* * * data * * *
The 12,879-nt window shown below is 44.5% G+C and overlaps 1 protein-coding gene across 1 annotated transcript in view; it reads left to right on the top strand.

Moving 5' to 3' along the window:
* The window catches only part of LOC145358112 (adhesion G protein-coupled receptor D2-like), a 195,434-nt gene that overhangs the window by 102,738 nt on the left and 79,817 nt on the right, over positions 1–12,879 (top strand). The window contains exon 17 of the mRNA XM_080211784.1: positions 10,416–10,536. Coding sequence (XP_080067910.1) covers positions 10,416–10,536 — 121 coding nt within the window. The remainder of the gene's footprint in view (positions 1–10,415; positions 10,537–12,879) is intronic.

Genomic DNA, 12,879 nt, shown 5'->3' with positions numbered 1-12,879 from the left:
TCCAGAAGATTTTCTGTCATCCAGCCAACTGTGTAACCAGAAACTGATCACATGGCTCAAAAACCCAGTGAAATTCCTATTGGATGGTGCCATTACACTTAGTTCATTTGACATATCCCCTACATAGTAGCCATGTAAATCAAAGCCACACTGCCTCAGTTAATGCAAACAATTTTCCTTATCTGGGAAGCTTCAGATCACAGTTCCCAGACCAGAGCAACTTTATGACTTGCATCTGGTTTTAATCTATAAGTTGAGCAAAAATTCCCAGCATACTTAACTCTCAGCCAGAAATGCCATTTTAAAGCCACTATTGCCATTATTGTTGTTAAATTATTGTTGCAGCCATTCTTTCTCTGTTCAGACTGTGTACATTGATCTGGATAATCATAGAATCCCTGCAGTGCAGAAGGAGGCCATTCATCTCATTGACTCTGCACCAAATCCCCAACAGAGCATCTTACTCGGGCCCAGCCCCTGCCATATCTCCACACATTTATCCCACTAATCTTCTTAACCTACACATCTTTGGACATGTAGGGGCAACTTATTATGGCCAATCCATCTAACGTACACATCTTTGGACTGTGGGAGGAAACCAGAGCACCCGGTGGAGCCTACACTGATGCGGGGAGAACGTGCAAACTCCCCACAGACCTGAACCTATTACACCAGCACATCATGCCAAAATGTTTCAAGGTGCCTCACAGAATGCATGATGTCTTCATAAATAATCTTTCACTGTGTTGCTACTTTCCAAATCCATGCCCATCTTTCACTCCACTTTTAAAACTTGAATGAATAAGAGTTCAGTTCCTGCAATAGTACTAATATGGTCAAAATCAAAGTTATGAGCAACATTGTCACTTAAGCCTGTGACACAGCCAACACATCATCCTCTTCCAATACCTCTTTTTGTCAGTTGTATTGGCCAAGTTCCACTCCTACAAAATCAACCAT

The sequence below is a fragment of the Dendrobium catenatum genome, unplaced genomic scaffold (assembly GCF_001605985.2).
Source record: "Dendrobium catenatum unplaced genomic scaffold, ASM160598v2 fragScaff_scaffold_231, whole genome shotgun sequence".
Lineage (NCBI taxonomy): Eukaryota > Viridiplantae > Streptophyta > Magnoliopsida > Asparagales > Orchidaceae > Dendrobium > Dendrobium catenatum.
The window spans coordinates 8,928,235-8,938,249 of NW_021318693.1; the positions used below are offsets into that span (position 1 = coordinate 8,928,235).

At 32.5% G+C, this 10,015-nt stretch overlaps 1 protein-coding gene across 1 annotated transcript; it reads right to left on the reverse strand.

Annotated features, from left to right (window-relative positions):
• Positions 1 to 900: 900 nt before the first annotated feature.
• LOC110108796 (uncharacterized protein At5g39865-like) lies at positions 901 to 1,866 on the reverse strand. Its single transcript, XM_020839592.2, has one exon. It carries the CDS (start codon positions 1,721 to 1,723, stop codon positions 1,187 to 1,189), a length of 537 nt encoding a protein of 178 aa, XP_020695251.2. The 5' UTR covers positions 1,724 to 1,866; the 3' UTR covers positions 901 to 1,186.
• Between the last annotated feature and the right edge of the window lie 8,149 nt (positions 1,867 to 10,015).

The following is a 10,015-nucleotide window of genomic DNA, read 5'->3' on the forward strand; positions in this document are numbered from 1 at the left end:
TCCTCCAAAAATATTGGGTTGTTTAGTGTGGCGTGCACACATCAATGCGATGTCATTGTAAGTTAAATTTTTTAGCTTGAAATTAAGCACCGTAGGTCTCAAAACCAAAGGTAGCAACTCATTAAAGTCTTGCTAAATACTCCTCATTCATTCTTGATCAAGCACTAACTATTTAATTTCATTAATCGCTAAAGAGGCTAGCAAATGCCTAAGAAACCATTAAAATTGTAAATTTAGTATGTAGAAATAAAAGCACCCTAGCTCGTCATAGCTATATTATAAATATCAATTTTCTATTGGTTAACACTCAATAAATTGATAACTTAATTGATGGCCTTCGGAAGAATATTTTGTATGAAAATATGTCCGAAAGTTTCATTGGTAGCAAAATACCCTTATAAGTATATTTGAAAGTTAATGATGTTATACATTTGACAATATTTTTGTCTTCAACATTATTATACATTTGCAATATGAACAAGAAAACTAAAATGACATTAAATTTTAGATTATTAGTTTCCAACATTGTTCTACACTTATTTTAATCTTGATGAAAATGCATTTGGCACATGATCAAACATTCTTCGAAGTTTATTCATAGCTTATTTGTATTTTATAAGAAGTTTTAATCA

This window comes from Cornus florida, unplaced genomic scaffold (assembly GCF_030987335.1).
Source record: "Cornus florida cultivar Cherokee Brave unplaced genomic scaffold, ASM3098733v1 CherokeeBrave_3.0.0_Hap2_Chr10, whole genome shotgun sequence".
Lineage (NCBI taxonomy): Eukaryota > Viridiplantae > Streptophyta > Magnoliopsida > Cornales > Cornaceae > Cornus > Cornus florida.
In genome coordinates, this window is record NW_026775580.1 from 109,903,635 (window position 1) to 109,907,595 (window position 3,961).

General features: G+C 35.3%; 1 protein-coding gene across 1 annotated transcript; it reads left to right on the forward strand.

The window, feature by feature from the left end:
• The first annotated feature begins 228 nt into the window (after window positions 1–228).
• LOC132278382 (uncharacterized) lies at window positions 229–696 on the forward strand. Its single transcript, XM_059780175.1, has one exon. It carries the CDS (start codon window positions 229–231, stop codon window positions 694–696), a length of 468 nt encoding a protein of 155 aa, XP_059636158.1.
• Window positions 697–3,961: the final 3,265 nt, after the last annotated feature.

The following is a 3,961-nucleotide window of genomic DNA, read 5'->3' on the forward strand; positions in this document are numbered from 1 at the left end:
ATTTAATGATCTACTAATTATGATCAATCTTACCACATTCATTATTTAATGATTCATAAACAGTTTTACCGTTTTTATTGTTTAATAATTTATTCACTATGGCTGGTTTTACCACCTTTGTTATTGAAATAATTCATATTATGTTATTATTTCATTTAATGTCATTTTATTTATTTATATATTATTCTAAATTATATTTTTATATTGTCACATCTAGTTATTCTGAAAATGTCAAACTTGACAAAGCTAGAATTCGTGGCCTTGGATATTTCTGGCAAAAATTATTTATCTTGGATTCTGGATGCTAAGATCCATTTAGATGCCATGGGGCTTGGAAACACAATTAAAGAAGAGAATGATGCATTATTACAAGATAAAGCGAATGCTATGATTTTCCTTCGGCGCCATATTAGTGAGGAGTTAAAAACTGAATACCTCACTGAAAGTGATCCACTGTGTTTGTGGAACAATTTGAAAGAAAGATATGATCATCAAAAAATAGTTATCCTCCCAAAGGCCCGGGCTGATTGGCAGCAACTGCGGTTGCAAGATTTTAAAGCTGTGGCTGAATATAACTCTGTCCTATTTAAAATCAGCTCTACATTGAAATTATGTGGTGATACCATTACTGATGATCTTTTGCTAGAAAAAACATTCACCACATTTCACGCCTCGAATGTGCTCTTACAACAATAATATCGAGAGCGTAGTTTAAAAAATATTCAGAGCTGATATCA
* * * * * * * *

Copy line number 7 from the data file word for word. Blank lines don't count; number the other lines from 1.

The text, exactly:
Source record: "Dendrobium catenatum unplaced genomic scaffold, ASM160598v2 fragScaff_scaffold_231, whole genome shotgun sequence".